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Conference Paper: Engaging communities, experiential learning and a classroom in the real world

TitleEngaging communities, experiential learning and a classroom in the real world
Authors
Issue Date2012
PublisherDe La Salle University.
Citation
The 2012 Conference of the Association of Southeast Asian Institutions of Higher Learning (ASAIHL 2012), Manila, Philippines, 6-7 December 2012. In ASAHIL 2012 Conference Programme, 2012, p. 7 How to Cite?
AbstractAs part of curriculum reform at The University of Hong Kong, one of the key aspects is the implementation of experiential learning. By taking students out of the classroom into the real world, the traditional construct of problem-based learning, in which each problem proceeds an expected answer, is reversed. Introducing students in undergraduate education to complex situations with uncertain outcomes leads to a shift in educational priorities, a deeper understanding of the nature of inquiry, and the attainment of a wide variety of tools for knowledge acquisition. This paper presents three distinct courses in the Faculty of Architecture, each of which implemented a different aspect of experiential learning. The first course introduced students to an urgent contemporary issue in the local community and allowed them to actively provoke positive change through design research and community engagement. In the second course, students participated in the design and physical renovation of a 300-year old bridge in China. The third course was a multi-disciplinary design studio based upon the rebuilding of a traditional Chinese village. All three courses engaged students in novel situations with ill-defined problems and allowed them to confront the complexities involved in the application of theoretical ideas to make actual impact in the real world. This paper presents the approach and methodologies of the three courses’ in their collaboration with local communities’ to raise their awareness, enable their participation, and improve their lives. It concludes with a reflection on the challenges of achieving and assessing the stated learning outcomes and several lessons for future iterations of this type of curricular approach.
DescriptionConference Theme: New Approaches in Teaching and Learning at Tertiary Level
Persistent Identifierhttp://hdl.handle.net/10722/186603

 

DC FieldValueLanguage
dc.contributor.authorCate Christ, Men_US
dc.contributor.authorLin, Jen_US
dc.date.accessioned2013-08-20T12:15:05Z-
dc.date.available2013-08-20T12:15:05Z-
dc.date.issued2012en_US
dc.identifier.citationThe 2012 Conference of the Association of Southeast Asian Institutions of Higher Learning (ASAIHL 2012), Manila, Philippines, 6-7 December 2012. In ASAHIL 2012 Conference Programme, 2012, p. 7en_US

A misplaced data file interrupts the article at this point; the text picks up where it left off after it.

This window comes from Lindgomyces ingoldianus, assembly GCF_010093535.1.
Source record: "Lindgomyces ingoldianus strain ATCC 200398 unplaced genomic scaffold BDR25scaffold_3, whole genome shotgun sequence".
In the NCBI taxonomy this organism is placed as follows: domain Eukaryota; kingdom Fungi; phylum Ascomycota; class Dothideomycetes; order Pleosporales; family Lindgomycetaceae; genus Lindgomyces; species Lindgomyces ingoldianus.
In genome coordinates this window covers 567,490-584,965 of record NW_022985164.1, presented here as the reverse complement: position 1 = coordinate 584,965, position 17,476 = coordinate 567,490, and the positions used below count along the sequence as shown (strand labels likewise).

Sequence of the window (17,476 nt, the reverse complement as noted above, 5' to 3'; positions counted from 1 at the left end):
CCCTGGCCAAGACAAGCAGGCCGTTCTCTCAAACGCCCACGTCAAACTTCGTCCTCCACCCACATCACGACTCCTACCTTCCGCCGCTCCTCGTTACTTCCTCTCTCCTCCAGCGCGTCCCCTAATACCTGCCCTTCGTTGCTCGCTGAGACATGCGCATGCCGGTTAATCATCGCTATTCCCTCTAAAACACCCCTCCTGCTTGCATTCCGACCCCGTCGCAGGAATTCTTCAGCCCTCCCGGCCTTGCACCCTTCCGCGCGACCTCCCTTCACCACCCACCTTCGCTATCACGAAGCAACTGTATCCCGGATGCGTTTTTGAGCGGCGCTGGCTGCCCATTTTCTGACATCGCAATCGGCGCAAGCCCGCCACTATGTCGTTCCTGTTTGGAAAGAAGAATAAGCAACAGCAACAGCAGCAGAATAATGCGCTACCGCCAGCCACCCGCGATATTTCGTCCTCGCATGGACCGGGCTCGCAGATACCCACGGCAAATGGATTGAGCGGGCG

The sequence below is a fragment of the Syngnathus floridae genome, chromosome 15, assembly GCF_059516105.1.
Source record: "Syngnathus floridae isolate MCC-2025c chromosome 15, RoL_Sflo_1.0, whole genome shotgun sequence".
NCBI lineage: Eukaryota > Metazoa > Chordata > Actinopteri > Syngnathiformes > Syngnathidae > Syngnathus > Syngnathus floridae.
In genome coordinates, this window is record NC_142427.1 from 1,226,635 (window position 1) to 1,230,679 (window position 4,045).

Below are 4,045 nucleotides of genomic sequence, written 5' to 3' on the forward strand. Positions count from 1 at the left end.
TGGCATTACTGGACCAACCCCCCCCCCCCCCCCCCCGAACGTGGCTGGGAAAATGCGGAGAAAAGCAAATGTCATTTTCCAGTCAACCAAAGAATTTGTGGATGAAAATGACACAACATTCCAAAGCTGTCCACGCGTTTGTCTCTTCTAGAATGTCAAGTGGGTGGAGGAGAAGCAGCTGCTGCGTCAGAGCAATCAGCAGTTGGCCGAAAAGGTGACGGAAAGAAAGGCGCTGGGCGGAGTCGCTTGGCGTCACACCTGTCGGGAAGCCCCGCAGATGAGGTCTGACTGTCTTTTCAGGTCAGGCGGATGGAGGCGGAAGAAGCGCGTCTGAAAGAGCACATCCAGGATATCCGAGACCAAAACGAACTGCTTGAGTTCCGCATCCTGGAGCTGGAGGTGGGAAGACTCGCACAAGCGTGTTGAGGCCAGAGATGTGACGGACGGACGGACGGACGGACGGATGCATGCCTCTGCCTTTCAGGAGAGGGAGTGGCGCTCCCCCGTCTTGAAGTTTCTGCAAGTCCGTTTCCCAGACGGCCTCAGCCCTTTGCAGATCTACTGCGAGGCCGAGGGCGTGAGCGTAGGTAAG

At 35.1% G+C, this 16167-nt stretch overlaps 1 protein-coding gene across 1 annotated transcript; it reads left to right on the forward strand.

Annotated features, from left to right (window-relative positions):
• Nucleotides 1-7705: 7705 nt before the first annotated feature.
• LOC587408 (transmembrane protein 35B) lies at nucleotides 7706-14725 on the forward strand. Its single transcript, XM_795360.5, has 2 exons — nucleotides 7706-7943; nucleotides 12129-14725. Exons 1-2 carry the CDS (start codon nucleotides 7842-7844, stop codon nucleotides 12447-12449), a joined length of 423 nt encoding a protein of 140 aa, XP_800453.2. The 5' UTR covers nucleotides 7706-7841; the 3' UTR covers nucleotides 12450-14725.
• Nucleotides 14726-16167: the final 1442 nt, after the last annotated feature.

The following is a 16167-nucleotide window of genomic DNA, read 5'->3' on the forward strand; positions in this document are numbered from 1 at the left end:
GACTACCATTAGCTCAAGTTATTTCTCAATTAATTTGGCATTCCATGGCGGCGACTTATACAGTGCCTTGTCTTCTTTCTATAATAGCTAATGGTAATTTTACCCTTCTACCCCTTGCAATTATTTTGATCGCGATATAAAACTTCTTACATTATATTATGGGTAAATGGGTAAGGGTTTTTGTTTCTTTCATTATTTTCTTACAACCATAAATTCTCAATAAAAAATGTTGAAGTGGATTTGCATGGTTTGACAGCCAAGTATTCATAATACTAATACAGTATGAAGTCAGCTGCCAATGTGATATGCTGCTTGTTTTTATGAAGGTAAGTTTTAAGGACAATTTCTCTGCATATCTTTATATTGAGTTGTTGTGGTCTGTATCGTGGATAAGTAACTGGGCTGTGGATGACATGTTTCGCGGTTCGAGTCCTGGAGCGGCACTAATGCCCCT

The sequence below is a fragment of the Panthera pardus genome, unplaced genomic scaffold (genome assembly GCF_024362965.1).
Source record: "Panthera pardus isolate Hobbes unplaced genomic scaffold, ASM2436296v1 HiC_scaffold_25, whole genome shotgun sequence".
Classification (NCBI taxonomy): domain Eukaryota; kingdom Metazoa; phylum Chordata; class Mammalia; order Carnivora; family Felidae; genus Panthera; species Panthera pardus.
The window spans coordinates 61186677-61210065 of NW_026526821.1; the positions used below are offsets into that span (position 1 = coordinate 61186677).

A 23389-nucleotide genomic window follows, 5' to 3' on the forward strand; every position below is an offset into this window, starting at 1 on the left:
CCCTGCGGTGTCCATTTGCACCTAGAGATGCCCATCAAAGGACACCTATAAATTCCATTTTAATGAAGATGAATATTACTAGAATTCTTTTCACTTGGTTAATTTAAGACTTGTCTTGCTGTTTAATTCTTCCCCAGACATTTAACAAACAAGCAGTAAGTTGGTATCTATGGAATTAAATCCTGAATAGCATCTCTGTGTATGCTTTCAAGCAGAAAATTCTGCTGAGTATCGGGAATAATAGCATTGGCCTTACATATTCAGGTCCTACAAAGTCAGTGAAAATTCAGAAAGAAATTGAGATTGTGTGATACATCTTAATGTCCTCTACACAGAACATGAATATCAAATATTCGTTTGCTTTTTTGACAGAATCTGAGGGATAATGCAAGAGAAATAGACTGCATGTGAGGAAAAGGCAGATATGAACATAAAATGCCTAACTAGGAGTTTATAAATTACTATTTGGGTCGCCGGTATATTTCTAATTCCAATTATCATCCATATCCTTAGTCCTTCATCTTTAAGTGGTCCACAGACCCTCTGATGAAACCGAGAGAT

dc.identifier.urihttp://hdl.handle.net/10722/186603-
dc.descriptionConference Theme: New Approaches in Teaching and Learning at Tertiary Level-
dc.description.abstractAs part of curriculum reform at The University of Hong Kong, one of the key aspects is the implementation of experiential learning. By taking students out of the classroom into the real world, the traditional construct of problem-based learning, in which each problem proceeds an expected answer, is reversed. Introducing students in undergraduate education to complex situations with uncertain outcomes leads to a shift in educational priorities, a deeper understanding of the nature of inquiry, and the attainment of a wide variety of tools for knowledge acquisition. This paper presents three distinct courses in the Faculty of Architecture, each of which implemented a different aspect of experiential learning. The first course introduced students to an urgent contemporary issue in the local community and allowed them to actively provoke positive change through design research and community engagement. In the second course, students participated in the design and physical renovation of a 300-year old bridge in China. The third course was a multi-disciplinary design studio based upon the rebuilding of a traditional Chinese village. All three courses engaged students in novel situations with ill-defined problems and allowed them to confront the complexities involved in the application of theoretical ideas to make actual impact in the real world. This paper presents the approach and methodologies of the three courses’ in their collaboration with local communities’ to raise their awareness, enable their participation, and improve their lives. It concludes with a reflection on the challenges of achieving and assessing the stated learning outcomes and several lessons for future iterations of this type of curricular approach.-
dc.languageengen_US
dc.publisherDe La Salle University.-
dc.relation.ispartofASAHIL 2012 Conference Programmeen_US
dc.rightsCreative Commons: Attribution 3.0 Hong Kong License-
dc.titleEngaging communities, experiential learning and a classroom in the real worlden_US
dc.typeConference_Paperen_US
dc.identifier.emailCate Christ, M: mcchrist@hku.hken_US
dc.identifier.emailLin, J: johnlin@hku.hken_US
dc.identifier.authorityCate Christ, M=rp01505en_US
dc.identifier.authorityLin, J=rp01011en_US
dc.description.naturepostprint-
dc.identifier.hkuros218325en_US
dc.identifier.spage7-
dc.identifier.epage7-
dc.publisher.placePhilippines-

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